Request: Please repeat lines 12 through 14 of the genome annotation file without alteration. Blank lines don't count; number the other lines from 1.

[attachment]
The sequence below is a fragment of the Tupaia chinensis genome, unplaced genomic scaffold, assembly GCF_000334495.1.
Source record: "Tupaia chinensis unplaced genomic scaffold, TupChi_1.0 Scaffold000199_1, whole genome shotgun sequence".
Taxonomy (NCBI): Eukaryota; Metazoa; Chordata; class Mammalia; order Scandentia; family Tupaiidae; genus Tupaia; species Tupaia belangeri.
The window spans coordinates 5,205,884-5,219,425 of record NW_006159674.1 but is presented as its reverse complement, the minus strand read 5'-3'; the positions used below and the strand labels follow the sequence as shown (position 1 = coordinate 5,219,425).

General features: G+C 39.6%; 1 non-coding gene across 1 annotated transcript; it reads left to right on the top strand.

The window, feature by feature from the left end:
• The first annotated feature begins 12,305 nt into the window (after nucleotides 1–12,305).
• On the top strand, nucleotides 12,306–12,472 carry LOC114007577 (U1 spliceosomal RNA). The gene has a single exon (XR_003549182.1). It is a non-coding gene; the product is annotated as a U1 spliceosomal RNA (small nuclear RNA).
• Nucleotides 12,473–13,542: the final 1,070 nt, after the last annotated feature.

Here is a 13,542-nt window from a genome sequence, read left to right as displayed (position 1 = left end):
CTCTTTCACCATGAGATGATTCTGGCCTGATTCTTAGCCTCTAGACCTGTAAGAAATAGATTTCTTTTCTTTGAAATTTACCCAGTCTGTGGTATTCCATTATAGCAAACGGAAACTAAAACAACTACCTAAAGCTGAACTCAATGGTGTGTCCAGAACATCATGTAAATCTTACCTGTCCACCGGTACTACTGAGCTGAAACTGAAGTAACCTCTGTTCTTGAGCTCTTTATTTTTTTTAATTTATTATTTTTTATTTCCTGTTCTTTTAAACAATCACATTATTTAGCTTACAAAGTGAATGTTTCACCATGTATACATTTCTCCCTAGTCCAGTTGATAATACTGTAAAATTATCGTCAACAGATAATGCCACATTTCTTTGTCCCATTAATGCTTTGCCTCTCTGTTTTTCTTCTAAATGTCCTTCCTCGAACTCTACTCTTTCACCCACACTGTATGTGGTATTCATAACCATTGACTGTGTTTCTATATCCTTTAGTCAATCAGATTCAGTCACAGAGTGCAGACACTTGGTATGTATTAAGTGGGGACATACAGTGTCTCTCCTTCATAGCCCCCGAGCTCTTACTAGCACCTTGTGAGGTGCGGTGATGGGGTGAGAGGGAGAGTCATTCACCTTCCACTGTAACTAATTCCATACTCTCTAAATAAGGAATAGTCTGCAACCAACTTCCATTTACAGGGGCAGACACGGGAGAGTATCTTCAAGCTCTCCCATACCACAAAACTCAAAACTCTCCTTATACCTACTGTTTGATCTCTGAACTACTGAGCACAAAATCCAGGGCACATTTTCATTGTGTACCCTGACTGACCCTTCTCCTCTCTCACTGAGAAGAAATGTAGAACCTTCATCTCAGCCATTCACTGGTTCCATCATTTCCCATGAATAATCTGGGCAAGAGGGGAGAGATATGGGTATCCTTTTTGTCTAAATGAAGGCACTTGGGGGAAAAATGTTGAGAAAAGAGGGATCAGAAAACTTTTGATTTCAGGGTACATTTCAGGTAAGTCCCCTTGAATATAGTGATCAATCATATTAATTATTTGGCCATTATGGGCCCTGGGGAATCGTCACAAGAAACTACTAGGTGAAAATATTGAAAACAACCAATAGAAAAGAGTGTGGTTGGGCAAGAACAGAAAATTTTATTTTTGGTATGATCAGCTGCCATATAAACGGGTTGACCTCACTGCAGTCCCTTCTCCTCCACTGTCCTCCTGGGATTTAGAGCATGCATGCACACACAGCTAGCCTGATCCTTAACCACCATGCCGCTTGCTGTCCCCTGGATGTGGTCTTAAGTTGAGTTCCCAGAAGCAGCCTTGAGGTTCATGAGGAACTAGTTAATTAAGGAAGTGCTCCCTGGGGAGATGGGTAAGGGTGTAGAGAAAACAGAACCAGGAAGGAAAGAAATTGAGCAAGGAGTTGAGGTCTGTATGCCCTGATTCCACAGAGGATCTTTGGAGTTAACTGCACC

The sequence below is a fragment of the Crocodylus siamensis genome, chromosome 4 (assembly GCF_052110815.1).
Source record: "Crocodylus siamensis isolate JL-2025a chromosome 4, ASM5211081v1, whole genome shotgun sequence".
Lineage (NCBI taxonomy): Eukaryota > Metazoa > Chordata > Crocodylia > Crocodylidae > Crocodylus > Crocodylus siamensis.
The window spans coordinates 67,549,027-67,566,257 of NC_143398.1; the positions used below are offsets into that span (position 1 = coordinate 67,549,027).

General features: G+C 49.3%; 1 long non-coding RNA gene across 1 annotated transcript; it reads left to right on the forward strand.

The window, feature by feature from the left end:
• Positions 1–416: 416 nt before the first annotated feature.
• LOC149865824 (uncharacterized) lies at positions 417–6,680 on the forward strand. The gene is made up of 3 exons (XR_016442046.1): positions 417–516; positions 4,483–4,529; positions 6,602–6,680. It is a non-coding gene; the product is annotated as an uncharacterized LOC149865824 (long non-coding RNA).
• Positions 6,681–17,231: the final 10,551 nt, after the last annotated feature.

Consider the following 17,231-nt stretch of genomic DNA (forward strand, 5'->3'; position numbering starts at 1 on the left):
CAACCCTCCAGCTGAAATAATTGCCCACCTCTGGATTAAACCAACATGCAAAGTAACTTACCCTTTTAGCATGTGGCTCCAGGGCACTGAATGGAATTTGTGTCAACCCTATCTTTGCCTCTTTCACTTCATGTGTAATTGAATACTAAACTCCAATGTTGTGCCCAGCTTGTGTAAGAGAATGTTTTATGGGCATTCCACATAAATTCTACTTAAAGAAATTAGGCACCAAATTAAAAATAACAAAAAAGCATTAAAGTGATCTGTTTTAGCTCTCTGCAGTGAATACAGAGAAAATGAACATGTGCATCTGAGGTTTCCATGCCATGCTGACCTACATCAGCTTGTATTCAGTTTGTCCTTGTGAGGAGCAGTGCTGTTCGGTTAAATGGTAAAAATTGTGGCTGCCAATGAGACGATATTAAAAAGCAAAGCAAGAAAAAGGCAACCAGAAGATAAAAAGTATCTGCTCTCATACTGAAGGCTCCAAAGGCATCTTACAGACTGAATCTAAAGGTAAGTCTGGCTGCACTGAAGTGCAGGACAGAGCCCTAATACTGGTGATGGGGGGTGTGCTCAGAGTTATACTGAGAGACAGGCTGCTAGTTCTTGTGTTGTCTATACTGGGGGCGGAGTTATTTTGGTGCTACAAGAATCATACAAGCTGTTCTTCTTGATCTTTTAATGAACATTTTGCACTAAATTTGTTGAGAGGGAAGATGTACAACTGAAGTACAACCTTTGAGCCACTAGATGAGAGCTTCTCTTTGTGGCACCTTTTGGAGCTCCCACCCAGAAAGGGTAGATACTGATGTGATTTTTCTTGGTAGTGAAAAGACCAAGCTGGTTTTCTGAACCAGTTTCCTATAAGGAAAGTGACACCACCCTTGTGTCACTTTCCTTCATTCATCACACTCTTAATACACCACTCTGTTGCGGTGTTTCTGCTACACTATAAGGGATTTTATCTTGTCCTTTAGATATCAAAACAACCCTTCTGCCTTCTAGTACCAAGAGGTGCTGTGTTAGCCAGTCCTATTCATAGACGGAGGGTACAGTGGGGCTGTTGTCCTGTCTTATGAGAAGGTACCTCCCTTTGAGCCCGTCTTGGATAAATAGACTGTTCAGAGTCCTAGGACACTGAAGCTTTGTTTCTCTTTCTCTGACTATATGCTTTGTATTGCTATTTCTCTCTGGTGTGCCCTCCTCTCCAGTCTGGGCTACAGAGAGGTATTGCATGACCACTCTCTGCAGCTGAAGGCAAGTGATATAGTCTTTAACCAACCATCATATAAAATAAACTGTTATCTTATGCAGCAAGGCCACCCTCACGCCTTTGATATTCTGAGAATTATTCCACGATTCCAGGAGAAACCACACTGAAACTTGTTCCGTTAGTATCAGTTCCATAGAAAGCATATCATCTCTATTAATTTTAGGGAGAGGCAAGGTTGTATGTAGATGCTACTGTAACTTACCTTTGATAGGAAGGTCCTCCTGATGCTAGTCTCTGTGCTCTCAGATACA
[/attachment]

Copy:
The sequence below is a fragment of the Crocodylus siamensis genome, chromosome 4 (assembly GCF_052110815.1).
Source record: "Crocodylus siamensis isolate JL-2025a chromosome 4, ASM5211081v1, whole genome shotgun sequence".
Lineage (NCBI taxonomy): Eukaryota > Metazoa > Chordata > Crocodylia > Crocodylidae > Crocodylus > Crocodylus siamensis.